fear virus

Now, more than ever it so important to manage your thoughts and your mind around the events going on in the world, and on our doorstep – coronavirus, job security, the economy, travel restrictions, closed borders, grocery shortages.  Everywhere you look it is doom and gloom.

While it is important to be informed and cautious, it is not helpful to be scared and fearful.

Your primitive brain will want to default to fear.  Its primary purpose was survival of the species, so it’s on very high alert at the moment with the all the uncertainty and unknown.

But, fear will do you no good – or anyone else for that matter.

You can take steps to keep the fear virus at bay, while still making responsible, rational choices:

  1. Be mindful of what you are filling your brain with:

I usually stay away from the news.  I find it depressing, negative, drama related and unhelpful.  However, this week I’ve found I’ve defaulted to turning the TV on as soon as I get home from the gym each morning and filling my brain with the doom and gloom through my breakfast and a couple of cups of coffee.  This is not helpful!! While I need to be informed, I don’t need to be mindlessly watching this and filling my brain with fear inducing statistics and images of people behaving badly.

Why?  Because what you fill your brain with triggers what you notice more of.  What you focus on is what you get.  Just think of anytime you’ve bought a new car-all of a sudden you see that car everywhere whereas before you may hardly have noticed it.  It’s because your brain is focused on it so that is what it seeks out and what it sees.  The more exposure to doom, gloom and fearful and negative stories, the more you brain will notice this and seek it out as evidence that everything is doom and gloom. It was a survival mechanism for us once, now it can send us into unhelpful spirals.

Instead, limit your exposure to the news and updates and fill your brain with things to combat this such as…

  1. Gratitude:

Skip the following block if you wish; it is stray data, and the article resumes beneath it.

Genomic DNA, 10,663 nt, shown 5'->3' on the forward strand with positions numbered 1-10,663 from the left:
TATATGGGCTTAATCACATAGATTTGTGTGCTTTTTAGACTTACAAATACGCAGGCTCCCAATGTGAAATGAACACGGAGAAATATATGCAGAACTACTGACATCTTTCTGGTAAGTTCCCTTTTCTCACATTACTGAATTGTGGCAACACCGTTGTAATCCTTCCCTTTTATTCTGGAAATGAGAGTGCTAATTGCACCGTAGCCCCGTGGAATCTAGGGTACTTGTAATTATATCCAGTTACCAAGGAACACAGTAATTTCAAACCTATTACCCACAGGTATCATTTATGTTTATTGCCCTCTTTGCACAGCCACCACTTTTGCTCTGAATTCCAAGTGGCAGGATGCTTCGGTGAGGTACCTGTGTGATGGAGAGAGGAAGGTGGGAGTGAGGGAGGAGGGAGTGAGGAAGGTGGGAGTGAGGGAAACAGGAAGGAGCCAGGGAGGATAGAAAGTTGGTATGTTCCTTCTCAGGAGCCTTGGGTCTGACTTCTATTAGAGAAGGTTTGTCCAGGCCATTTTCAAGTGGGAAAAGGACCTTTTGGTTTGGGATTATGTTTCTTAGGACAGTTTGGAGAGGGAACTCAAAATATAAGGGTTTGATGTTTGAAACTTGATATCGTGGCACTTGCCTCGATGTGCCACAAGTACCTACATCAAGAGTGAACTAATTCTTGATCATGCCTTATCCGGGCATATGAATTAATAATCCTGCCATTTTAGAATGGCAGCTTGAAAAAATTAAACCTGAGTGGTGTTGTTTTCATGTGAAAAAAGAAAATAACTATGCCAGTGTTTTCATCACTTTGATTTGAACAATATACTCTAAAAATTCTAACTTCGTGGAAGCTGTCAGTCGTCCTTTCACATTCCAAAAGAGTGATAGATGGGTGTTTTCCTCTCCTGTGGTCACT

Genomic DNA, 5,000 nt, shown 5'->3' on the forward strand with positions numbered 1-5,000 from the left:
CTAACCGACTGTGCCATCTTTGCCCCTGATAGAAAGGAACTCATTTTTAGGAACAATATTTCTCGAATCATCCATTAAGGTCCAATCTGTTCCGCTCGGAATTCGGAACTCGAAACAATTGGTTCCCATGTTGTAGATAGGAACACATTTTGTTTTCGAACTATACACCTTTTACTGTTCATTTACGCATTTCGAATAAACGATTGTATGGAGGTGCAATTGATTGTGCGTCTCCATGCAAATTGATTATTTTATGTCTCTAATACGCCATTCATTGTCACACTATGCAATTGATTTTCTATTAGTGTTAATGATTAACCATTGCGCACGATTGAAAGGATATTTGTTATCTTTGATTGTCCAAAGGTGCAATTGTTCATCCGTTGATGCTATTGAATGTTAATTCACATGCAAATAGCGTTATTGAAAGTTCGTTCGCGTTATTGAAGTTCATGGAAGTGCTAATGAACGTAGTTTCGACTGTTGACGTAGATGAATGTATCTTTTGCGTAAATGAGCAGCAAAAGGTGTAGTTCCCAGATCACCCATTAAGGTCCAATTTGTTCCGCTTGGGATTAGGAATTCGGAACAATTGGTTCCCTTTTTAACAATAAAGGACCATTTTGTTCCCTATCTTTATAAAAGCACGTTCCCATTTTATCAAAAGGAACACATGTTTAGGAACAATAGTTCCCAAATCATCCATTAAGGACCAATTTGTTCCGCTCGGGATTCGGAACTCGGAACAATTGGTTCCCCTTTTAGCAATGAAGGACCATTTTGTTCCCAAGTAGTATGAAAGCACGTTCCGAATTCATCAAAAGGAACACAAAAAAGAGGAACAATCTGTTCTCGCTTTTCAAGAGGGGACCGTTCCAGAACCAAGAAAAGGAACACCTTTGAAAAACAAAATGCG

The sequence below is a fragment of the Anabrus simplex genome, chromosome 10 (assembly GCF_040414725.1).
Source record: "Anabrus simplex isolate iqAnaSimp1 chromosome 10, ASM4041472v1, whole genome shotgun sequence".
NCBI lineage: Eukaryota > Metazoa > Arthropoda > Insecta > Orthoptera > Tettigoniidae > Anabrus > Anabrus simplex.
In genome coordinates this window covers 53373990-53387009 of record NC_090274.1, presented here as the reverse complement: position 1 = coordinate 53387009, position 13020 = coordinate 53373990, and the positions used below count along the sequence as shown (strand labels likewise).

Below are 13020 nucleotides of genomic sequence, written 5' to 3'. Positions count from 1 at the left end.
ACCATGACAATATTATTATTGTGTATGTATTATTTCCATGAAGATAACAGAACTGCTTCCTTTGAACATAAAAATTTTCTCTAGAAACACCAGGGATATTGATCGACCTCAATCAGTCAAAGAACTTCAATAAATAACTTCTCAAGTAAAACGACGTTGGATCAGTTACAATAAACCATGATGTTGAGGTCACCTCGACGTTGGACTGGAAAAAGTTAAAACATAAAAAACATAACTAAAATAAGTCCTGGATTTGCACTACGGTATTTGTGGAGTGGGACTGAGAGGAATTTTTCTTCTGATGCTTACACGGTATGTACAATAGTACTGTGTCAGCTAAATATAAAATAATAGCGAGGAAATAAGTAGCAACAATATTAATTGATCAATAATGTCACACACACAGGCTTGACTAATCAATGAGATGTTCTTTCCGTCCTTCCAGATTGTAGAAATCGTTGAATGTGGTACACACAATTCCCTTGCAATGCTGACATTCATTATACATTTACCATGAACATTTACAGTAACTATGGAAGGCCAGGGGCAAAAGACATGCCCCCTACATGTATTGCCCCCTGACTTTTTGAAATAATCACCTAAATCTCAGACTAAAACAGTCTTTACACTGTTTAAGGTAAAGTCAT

When you come from a place of gratitude and train your brain to look for the good and what’s going well, you leave little room for fear.

A little while ago we started a gratitude practice each night at the dinner table with each of us sharing three things from the day we are grateful for or three things that went well.

When we started my 11yr old daughter rolled her eyes and complained and honestly struggled to come up with three things.  Now, she discusses her three things easily and even applies it outside of our dinner conversation.  I was grappling with a trolley a couple of weeks ago (pre-corona) and complaining about how bad it was to handle and she stopped me and asked me to come up with three good things about the trolley to stop my complaining-talk about lessons from your children!!

  1. Focus on what you can control:

I’ve talked about this one before.  What is going on right now is out of your control.  When you focus on things that are out of your control you feel powerless.

The only things you can control are your thoughts and your actions and the first place to start is your thoughts.

If you notice you start to feel fearful, anxious, worried, angry, etc. you need to stop and notice the thought/s causing those feelings.  Write them down, get them out of your head.  Look at each thought:

  • Is it in your control, can you do something about it?  If not, let it go.  Focusing on how poorly people are behaving won’t change their behaviour, it will only make you angry.
  • Is it a true fact or a worry thought about what might happen (there will be a lot of these thoughts at the moment). Really take the time to distinguish your thoughts from facts.  You can’t change external facts, you can change the thoughts you are having, after all, a thought is really just a sentence in your mind.
  1. Kindness:

Be kind to yourself.  You may default to fear, that’s ok.  Just recognise it and manage it.  You might be scared or worried-that’s ok, recognise it and manage it rather than letting it spiral out of control.  Whatever you do, don’t beat yourself up for experiencing feelings and emotions that are negative but natural for us to feel.

Be kind to others.  This is something the world needs more of, even more so now.  What small acts of kindness can you do.  Call someone to check they are OK.  Take a cooked meal to someone who’s struggling.  Recognise the hard work people are doing and that they are struggling.  A small act of kindness can make someone’s day.

Really, what it boils down to is thinking and acting deliberately, rather than reacting on default.

Be an example of what you want to see in the world.  Not a reaction to what’s going on.

Struggling with managing your fear and anxiety, I’m here to help.  Book a free 45min session with me here

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